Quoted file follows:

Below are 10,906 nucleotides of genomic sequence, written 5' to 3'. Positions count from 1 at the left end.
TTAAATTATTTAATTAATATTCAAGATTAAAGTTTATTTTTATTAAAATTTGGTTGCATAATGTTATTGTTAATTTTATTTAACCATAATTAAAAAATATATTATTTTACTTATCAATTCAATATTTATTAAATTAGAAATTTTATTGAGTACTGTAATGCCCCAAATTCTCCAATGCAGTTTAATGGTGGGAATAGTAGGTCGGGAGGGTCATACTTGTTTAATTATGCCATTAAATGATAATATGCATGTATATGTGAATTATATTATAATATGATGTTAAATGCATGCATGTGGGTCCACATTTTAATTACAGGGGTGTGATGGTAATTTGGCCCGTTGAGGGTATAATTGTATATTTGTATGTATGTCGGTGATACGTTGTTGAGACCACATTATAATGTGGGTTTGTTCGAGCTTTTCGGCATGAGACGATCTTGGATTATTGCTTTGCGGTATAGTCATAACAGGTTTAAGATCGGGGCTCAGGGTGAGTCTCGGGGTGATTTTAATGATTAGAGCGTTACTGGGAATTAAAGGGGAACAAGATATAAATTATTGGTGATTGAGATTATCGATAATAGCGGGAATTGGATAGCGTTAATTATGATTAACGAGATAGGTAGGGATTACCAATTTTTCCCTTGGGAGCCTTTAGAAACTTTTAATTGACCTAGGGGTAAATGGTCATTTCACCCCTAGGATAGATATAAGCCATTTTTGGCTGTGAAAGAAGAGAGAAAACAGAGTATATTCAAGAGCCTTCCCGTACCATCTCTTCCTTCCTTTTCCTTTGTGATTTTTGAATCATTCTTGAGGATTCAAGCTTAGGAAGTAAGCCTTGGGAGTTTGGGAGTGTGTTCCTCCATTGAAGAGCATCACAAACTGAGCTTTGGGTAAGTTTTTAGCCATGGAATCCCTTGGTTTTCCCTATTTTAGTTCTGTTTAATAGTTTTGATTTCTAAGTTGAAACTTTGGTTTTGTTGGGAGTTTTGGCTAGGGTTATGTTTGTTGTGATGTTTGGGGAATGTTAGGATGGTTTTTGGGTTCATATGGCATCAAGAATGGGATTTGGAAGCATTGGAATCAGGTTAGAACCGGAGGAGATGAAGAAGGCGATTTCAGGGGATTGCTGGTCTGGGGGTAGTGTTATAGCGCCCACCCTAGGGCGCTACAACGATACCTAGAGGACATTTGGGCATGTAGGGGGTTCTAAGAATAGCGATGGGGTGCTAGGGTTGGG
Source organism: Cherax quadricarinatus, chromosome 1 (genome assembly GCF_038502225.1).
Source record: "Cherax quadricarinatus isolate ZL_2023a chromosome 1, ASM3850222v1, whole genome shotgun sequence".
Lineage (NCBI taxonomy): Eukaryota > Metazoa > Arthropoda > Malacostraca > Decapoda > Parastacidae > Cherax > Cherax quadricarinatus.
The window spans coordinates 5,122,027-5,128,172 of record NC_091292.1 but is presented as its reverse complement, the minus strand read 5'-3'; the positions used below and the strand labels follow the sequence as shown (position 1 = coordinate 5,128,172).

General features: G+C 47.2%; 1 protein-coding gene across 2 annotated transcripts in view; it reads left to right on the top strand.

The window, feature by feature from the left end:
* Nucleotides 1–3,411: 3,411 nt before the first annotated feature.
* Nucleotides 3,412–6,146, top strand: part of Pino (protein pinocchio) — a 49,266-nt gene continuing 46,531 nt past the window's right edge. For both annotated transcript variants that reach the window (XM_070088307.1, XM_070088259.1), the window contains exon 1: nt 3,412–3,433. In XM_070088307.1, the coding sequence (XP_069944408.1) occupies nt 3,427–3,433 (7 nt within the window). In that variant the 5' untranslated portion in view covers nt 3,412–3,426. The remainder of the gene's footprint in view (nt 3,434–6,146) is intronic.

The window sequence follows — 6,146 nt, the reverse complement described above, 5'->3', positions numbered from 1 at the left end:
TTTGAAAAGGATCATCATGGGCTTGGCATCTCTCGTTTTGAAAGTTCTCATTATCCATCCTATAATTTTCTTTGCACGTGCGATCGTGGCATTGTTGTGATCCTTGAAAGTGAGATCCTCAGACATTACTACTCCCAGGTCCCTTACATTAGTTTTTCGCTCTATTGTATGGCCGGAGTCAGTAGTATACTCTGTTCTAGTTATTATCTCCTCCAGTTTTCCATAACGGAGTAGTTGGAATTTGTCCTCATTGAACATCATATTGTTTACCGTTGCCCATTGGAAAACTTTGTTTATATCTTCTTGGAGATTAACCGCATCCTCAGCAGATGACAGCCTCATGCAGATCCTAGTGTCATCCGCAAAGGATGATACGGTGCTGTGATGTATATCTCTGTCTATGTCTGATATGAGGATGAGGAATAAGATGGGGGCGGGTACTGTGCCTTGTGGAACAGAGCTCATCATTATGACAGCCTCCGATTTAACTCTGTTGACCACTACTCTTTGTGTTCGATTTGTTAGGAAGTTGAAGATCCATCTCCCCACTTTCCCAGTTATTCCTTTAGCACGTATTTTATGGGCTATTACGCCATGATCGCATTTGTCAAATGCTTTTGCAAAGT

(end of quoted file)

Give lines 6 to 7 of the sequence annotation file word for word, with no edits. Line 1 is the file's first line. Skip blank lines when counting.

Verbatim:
The window spans coordinates 5,122,027-5,128,172 of record NC_091292.1 but is presented as its reverse complement, the minus strand read 5'-3'; the positions used below and the strand labels follow the sequence as shown (position 1 = coordinate 5,128,172).

General features: G+C 47.2%; 1 protein-coding gene across 2 annotated transcripts in view; it reads left to right on the top strand.